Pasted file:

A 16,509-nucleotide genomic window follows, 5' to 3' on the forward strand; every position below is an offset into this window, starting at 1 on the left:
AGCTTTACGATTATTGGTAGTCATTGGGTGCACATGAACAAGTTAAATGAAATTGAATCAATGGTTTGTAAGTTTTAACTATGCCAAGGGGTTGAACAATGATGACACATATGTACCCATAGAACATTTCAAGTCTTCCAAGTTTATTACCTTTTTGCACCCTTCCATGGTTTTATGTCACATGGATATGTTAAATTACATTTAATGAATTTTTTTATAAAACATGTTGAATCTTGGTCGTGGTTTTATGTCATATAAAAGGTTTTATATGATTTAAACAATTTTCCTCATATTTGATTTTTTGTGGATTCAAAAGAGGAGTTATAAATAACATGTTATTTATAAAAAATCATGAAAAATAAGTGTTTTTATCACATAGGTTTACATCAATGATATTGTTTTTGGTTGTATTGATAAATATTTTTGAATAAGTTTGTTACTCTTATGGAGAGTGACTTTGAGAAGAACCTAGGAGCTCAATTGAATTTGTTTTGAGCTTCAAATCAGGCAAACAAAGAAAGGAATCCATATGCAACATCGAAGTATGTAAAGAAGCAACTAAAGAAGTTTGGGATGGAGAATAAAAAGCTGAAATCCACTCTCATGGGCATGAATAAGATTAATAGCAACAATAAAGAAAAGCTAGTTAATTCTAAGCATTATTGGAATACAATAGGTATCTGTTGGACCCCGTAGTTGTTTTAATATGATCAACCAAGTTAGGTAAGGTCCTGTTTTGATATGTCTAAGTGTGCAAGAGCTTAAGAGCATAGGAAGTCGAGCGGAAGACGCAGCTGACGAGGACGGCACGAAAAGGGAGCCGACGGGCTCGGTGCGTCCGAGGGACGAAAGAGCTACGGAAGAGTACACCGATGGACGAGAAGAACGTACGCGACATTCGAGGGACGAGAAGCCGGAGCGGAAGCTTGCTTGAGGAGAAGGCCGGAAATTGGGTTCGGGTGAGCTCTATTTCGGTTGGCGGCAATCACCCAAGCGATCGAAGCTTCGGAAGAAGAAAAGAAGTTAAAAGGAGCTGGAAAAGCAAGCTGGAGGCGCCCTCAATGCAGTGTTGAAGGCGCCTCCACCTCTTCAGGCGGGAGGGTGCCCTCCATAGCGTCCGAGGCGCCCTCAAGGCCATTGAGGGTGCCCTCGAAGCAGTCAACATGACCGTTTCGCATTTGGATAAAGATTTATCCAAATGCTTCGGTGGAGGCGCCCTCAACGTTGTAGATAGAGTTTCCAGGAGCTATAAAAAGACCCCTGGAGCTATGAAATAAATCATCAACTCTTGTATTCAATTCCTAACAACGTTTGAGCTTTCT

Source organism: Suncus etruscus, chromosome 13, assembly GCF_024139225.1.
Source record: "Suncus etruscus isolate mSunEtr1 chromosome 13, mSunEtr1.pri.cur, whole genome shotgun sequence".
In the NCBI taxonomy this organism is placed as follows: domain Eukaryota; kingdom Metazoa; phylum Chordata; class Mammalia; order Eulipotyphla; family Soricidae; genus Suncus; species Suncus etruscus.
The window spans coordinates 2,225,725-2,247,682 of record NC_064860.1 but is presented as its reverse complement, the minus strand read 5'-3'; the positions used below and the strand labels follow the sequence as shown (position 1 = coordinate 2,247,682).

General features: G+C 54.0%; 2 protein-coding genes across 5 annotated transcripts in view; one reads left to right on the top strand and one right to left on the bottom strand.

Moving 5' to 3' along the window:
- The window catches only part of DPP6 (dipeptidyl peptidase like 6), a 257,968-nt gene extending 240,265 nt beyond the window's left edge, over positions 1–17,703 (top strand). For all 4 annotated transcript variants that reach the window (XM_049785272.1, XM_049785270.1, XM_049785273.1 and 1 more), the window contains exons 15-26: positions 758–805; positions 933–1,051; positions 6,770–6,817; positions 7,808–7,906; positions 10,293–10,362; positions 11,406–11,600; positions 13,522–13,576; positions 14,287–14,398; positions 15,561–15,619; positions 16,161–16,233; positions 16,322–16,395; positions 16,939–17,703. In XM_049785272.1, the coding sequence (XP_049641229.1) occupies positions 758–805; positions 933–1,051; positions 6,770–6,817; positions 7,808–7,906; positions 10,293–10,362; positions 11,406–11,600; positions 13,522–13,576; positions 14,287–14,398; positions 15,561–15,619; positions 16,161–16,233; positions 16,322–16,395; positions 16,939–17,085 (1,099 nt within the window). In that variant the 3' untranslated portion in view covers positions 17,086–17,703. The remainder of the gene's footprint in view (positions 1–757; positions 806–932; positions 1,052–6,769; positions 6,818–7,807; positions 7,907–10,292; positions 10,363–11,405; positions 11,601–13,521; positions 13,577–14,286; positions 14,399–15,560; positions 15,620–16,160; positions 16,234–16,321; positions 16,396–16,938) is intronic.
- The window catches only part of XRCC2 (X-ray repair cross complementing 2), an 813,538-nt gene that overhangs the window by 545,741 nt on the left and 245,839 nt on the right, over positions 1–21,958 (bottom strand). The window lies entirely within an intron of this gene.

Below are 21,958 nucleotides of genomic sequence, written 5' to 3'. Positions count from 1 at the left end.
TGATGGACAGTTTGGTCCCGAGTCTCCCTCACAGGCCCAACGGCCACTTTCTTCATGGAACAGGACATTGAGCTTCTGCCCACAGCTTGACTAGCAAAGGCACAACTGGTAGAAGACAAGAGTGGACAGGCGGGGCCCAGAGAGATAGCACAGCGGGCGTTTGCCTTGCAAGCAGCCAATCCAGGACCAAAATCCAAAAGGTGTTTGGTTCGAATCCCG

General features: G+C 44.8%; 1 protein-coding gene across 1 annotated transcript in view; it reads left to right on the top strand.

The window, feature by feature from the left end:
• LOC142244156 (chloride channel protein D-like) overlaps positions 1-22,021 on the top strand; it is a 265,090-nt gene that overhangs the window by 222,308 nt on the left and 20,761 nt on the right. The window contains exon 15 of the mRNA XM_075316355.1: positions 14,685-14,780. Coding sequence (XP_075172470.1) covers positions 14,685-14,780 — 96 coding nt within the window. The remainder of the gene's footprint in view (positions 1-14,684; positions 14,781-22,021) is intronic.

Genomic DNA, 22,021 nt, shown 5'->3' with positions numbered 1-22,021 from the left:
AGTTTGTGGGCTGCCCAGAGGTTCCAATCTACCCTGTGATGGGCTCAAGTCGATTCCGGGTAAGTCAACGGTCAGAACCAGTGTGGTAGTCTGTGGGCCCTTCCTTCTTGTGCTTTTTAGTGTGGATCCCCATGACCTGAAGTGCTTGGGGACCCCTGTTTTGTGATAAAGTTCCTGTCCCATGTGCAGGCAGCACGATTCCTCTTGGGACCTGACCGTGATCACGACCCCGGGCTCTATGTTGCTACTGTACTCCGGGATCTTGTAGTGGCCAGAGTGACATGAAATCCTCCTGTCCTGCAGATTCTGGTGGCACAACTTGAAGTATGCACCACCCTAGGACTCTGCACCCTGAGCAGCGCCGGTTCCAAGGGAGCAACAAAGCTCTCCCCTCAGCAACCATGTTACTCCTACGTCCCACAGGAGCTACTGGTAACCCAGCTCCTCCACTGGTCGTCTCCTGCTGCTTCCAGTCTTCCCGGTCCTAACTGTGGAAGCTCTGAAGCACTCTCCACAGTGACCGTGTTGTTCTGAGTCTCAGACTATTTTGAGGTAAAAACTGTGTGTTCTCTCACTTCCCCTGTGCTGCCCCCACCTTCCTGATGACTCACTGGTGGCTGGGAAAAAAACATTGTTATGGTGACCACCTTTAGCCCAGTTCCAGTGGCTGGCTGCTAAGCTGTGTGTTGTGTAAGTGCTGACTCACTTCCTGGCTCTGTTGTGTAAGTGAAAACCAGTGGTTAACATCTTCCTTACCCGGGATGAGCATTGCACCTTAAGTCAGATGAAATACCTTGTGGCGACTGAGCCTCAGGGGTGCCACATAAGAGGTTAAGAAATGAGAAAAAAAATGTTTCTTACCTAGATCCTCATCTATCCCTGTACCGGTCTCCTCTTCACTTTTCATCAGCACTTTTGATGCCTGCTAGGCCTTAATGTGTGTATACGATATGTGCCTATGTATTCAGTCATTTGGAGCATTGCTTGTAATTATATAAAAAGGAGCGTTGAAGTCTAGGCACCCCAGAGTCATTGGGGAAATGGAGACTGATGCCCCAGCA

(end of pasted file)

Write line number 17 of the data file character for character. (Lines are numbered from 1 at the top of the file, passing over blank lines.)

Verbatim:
AGTTTGTGGGCTGCCCAGAGGTTCCAATCTACCCTGTGATGGGCTCAAGTCGATTCCGGGTAAGTCAACGGTCAGAACCAGTGTGGTAGTCTGTGGGCCCTTCCTTCTTGTGCTTTTTAGTGTGGATCCCCATGACCTGAAGTGCTTGGGGACCCCTGTTTTGTGATAAAGTTCCTGTCCCATGTGCAGGCAGCACGATTCCTCTTGGGACCTGACCGTGATCACGACCCCGGGCTCTATGTTGCTACTGTACTCCGGGATCTTGTAGTGGCCAGAGTGACATGAAATCCTCCTGTCCTGCAGATTCTGGTGGCACAACTTGAAGTATGCACCACCCTAGGACTCTGCACCCTGAGCAGCGCCGGTTCCAAGGGAGCAACAAAGCTCTCCCCTCAGCAACCATGTTACTCCTACGTCCCACAGGAGCTACTGGTAACCCAGCTCCTCCACTGGTCGTCTCCTGCTGCTTCCAGTCTTCCCGGTCCTAACTGTGGAAGCTCTGAAGCACTCTCCACAGTGACCGTGTTGTTCTGAGTCTCAGACTATTTTGAGGTAAAAACTGTGTGTTCTCTCACTTCCCCTGTGCTGCCCCCACCTTCCTGATGACTCACTGGTGGCTGGGAAAAAAACATTGTTATGGTGACCACCTTTAGCCCAGTTCCAGTGGCTGGCTGCTAAGCTGTGTGTTGTGTAAGTGCTGACTCACTTCCTGGCTCTGTTGTGTAAGTGAAAACCAGTGGTTAACATCTTCCTTACCCGGGATGAGCATTGCACCTTAAGTCAGATGAAATACCTTGTGGCGACTGAGCCTCAGGGGTGCCACATAAGAGGTTAAGAAATGAGAAAAAAAATGTTTCTTACCTAGATCCTCATCTATCCCTGTACCGGTCTCCTCTTCACTTTTCATCAGCACTTTTGATGCCTGCTAGGCCTTAATGTGTGTATACGATATGTGCCTATGTATTCAGTCATTTGGAGCATTGCTTGTAATTATATAAAAAGGAGCGTTGAAGTCTAGGCACCCCAGAGTCATTGGGGAAATGGAGACTGATGCCCCAGCA